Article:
What kinds of agency projects work for Service Learning at Gavilan?
Gavilan faculty in different disciplines—communications, English, ESL, history, political science, sociology, anthropology, psychology, and biology—are involved in providing students real-world connections to academic material, so there is no one right answer to the question. Generally, faculty want students to do work that relates to class content.
What might this work look like?
- Many faculty believe that dialogue between students and clients is the best service learning experience. Dialogue should be long enough and open enough so that clients and students may relate or share stories and aspirations.
- A student doing intake at a homeless shelter is engaged in dialogue. A student giving out blankets at the shelter is probably not engaged in dialogue.
- A student taking life histories of immigrants to create an exhibit about immigration is engaged in dialogue. A student doing data entry about those immigrants is probably not engaged in dialogue.
- A student playing with kids or helping them with homework at a battered women’s shelter is engaged in dialogue. A student providing childcare for toddlers is probably not engaged in dialogue.
If dialogue with clients is not possible at your agency, many faculty are happy to have students involved insignificant short-term projects. A significant short-term project helps students understand issues faced by clients, agencies, and/or the society. Students may serve clients directly or indirectly; extend agency visibility or outreach; gather and/or analyse information from clients, media, or stakeholders; teach skills or content; aid in building agency infrastructure for future work.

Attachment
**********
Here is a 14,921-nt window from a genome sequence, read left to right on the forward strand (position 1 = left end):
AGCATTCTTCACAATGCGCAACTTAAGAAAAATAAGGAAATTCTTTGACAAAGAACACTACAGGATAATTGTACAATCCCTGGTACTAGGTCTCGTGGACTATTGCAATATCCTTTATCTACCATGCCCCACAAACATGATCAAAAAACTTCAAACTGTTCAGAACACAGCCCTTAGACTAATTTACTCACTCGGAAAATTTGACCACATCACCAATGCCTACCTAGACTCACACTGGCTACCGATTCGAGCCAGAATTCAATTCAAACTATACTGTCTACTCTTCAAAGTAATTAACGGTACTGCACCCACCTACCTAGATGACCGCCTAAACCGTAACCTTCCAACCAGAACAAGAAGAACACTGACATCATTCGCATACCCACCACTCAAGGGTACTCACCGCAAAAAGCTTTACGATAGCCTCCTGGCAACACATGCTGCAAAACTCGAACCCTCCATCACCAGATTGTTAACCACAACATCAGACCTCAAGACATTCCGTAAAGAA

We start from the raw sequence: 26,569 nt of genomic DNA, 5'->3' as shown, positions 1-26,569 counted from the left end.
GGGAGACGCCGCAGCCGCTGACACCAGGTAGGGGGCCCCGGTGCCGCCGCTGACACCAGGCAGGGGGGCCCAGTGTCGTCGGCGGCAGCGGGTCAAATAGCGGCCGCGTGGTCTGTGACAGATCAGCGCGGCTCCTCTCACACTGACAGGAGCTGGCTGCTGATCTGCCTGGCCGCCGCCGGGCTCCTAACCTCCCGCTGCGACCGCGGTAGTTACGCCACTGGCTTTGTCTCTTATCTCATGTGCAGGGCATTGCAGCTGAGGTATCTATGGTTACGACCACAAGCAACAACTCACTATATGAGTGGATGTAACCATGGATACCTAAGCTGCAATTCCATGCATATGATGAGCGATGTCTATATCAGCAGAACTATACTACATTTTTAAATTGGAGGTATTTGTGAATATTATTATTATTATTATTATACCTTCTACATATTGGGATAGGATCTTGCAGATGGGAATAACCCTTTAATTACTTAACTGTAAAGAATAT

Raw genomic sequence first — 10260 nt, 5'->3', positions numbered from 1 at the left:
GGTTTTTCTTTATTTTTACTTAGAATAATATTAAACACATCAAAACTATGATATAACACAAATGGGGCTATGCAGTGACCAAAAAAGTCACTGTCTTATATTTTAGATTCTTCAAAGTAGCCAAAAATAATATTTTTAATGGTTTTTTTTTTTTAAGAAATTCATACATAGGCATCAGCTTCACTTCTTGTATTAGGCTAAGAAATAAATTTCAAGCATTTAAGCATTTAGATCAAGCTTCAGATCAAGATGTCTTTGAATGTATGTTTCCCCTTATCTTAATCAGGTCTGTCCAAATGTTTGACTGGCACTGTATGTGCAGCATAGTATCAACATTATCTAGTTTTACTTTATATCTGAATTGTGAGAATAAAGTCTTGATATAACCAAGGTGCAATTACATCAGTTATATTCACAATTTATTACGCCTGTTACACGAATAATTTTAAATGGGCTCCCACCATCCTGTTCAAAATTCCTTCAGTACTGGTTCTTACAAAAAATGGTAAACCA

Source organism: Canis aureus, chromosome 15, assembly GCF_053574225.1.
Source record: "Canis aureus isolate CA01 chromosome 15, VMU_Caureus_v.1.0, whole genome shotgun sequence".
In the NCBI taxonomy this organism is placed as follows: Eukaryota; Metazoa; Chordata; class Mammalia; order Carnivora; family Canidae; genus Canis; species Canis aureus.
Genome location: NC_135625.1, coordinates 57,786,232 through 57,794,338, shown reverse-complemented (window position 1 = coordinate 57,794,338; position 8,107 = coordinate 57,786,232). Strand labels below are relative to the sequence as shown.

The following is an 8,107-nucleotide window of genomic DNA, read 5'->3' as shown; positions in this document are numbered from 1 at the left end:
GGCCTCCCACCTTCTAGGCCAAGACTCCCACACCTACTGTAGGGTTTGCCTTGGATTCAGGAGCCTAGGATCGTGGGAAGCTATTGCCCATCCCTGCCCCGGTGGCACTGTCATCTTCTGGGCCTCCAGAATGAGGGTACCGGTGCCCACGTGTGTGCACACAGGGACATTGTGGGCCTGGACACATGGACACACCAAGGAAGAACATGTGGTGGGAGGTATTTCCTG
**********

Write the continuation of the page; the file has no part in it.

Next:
- A student planting a demonstration container vegetable garden in a blighted neighborhood and holding garden tours and talks has a significant short-term project. A student doing landscaping at an agency probably does not.
- A student doing presentations in classrooms about substance abuse based on a website she/he developed has a significant short-term project. A student teaching employees how to design and update a website has a significant short-term project. A student revamping the agency’s homepage from her home computer probably does not.
- A student interviewing hearing impaired clients served by an agency and reporting on service areas needing improvement or best practices probably has a significant short-term project. A student contacting corporate donors to support a program for hearing impaired clients probably does not.
How can this work relate to class content?
- This too, naturally, will differ. But most faculty have themes or concepts they wish to relate to the Service Learning work. Most will discuss these ahead of time with the partner agency. Most will have written assignments asking students to relate academic questions to their Service Learning work. Most will provide time in class to make connections during lecture or discussions. See reverse for an example.
How does an agency identify projects that meet faculty and student needs?
- Your agency’s strategic plan is the best place to start. Is there work your agency needs help to do better? Are there projects that staff just don’t have time for? Research no one has had time to do? These are all potentially excellent sources of student projects.